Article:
Elevation-influenced variation in canopy and stem phenology of Qinghai spruce, central Qilian Mountains, northeastern Tibetan Plateau
- 41 Downloads
Canopy and stem phenology of Qinghai spruce, central Qilian Mountains, respond to different environmental factors depending on season and elevation.
To understand vegetation species response to climate change, much research has been devoted to changes in forest phenology. Results of such studies are not only of scientific interest; they are potentially of great use in forest management. This study focuses on variations in canopy and stem phenology as affected by climate and elevation. We collected data on canopy phenology (as recorded in the Normalized Differential Vegetation Index) and stem phenology [using the Vaganov–Shashkin (V–S) model] in Qinghai spruce (Picea crassifolia) growing at two sites in the central Qilian Mountains, Northeast Tibetan Plateau. One site was at a higher elevation, near the local alpine tree-line, and the other was near the local lower tree-line. At both sites, a significant correlation was found between canopy and stem spring phenology. This would seem to be mainly due to spring temperatures. No such correlation was found between canopy and stem autumn phenology. The study suggests that the main factors affecting stem growth after the beginning of growing season would be temperature and soil moisture, and that these have different effects depending on elevation. At the lower elevation, soil moisture seems to be the main factor limiting growth. At the higher elevation, temperature was the determining factor. Climate change will have different effects depending on elevation.
KeywordsSpring phenology Picea crassifolia Stem radial growth Forest management
The study was jointly funded by the National Natural Science Foundation of China (nos. 41701050, 41601051, 41520104005, 41325008), the CAS Light of West China Program, and the Foundation for Excellent Youth Scholars of the Northwest Institute of Eco-Environment and Resources, CAS.
Compliance with ethical standards
Conflict of interest
The authors declare that they have no conflicts of interest.
- Briffa KR, Jones PD (1990) Basic chronology statistics and assessment. In: Cook ER, Kairiukstis LA (eds) Methods of dendrochronology: applications in the environmental sciences. Kluwer Academic Publishers, Dordrecht, pp 137–152Google Scholar
- Cheng GD, Xiao HL, Fu BJ et al (2014) Advances in synthetic research on the eco-hydrological process of the Heihe River Basin. Adv Earth Sci 29:431–437 (in Chinese with English abstract) Google Scholar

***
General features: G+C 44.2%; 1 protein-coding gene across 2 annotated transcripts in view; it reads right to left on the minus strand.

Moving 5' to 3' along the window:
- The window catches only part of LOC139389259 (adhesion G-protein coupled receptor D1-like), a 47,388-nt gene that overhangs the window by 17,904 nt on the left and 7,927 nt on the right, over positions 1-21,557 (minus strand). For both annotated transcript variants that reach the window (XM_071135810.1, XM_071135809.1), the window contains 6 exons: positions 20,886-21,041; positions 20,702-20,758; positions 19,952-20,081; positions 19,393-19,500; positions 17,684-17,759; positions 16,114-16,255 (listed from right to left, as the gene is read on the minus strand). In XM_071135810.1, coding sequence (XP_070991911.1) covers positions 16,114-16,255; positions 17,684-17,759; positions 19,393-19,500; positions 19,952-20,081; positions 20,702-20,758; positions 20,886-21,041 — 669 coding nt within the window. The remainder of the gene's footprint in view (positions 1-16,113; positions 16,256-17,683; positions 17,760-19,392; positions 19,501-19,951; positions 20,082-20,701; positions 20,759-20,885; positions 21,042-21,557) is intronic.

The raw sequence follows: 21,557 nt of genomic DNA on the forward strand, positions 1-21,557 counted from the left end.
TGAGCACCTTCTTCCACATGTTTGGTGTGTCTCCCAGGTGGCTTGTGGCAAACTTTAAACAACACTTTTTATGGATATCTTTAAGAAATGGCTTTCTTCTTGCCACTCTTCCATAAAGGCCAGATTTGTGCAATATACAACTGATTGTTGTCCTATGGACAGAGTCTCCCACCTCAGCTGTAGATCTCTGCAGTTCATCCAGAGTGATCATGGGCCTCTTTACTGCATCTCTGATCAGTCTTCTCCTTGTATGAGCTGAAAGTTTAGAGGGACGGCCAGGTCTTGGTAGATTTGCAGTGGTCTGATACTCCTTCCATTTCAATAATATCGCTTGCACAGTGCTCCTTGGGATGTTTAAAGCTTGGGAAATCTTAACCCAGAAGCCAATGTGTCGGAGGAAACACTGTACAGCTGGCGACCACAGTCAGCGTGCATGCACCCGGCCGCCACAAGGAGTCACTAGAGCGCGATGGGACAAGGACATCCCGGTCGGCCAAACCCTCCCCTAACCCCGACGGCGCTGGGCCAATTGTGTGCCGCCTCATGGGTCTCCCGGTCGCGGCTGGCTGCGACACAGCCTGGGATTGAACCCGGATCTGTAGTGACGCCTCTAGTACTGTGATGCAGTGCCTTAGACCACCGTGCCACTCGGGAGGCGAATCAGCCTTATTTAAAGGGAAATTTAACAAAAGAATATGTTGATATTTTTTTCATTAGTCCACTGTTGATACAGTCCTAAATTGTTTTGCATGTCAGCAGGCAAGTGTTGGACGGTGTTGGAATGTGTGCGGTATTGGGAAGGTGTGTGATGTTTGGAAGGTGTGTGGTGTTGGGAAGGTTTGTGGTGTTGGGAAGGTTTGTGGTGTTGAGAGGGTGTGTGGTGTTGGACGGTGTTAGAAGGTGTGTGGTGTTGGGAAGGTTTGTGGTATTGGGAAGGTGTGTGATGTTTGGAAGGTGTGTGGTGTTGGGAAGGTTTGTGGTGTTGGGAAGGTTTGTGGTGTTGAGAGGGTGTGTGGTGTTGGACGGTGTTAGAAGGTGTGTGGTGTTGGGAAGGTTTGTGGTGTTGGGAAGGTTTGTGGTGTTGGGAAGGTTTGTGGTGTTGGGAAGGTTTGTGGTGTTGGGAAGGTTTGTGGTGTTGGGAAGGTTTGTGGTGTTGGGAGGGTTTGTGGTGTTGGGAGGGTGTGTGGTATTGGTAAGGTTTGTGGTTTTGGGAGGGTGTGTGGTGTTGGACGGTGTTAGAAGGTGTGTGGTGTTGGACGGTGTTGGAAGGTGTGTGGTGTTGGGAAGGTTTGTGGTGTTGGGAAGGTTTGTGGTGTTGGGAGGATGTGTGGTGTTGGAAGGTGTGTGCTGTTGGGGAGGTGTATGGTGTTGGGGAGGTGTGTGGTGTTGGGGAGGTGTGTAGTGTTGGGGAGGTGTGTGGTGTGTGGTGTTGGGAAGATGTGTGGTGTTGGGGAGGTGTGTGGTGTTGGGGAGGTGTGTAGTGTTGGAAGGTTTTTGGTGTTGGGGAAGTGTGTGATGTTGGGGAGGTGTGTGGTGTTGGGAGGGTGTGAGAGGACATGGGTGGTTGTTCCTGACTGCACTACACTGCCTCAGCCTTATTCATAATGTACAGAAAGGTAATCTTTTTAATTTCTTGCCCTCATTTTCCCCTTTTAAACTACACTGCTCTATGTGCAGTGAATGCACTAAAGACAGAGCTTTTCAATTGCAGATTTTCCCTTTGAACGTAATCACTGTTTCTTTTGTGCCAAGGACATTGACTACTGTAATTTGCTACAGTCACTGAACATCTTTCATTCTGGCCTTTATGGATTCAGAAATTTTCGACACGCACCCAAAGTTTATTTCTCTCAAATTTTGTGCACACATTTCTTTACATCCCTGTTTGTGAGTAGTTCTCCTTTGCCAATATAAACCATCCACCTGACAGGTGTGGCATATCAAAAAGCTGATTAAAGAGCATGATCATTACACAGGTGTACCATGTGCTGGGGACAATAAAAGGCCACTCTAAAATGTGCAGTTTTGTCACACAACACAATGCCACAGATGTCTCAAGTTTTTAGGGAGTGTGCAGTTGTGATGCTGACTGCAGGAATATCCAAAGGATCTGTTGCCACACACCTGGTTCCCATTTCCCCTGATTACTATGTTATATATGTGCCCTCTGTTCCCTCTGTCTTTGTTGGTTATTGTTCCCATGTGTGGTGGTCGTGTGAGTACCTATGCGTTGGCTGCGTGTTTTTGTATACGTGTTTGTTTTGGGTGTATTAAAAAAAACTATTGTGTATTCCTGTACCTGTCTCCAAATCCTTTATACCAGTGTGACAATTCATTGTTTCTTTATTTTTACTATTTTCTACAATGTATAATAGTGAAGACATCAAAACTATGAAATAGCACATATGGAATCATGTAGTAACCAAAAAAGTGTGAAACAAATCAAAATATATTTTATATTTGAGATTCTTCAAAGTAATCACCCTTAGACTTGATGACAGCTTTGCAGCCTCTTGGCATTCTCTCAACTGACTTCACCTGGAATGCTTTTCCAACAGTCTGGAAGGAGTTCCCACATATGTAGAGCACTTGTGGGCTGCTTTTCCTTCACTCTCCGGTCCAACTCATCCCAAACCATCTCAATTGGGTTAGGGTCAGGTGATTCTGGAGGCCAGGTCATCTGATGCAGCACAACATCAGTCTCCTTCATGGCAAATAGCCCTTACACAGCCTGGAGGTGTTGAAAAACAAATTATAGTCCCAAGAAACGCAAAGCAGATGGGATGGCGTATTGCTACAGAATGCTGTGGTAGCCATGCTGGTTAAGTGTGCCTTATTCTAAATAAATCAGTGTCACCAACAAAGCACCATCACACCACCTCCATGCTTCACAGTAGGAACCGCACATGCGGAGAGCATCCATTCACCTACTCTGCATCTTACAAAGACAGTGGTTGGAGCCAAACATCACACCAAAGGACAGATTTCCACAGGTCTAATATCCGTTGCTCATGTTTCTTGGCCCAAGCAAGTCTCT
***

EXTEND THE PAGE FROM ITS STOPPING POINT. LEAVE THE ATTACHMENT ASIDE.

- Deslauriers A, Fonti P, Rossi S et al (2017) Ecophysiology and plasticity of wood and phloem formation. In: Amoroso MM, Daniels LD, Baker PJ et al (eds) Dendroecology tree-ring analyses applied to ecological studies. Springer International Publishing AG, SwitzerlandGoogle Scholar
- Evans MN, Reichert BK, Kaplan A et al (2006) A forward modeling approach to paleoclimatic interpretation of tree-ring data. J Geophys Res Biogeosci 111:G03008Google Scholar
- Grissino-Mayer HD (2001) Evaluating crossdating accuracy: a manual and tutorial for the computer program COFECHA. Tree Ring Res 57:205–221Google Scholar
- Settele J, Scholes R, Betts R et al (2014) Terrestrial and inland water systems. In: Field CB, Barros VR, Dokken DJ, Mach KJ, Mastrandrea MD, Bilir TE, Chatterjee M, Ebi KL, Estrada YO, Genova RC, Girma B, Kissel ES, Levy AN, MacCracken S, Mastrandrea PR, White LL (eds) Contribution of Working Group II to the Fifth Assessment Report of the Intergovernmental Panel on Climate Change. Climate Change 2014: impacts, adaptation, and vulnerability. part a: global and sectoral aspects. Cambridge University Press, Cambridge, pp 271–359Google Scholar
- Vaganov EA, Hughes MK, Shashkin AV (2006) Growth dynamics of tree rings. Springer, BerlinGoogle Scholar
- Wigley TML, Briffa KR, Jones PD (1984) On the average value of correlated time series, with applications in dendroclimatology and hydrometeorology. J Clim 23:201–213Google Scholar
- Yang X, Mustard JF, Tang J et al (2012) Regional-scale phenology modeling based on meteorological records and remote sensing observations. J Geophys Res Biogeosci 117:G03029Google Scholar
- Zhang JZ, Gou XH, Pederson N et al (2018) Cambial phenology in Juniperus przewalskii along different altitudinal gradients in a cold and arid region. Tree Physiol 38:840–852Google Scholar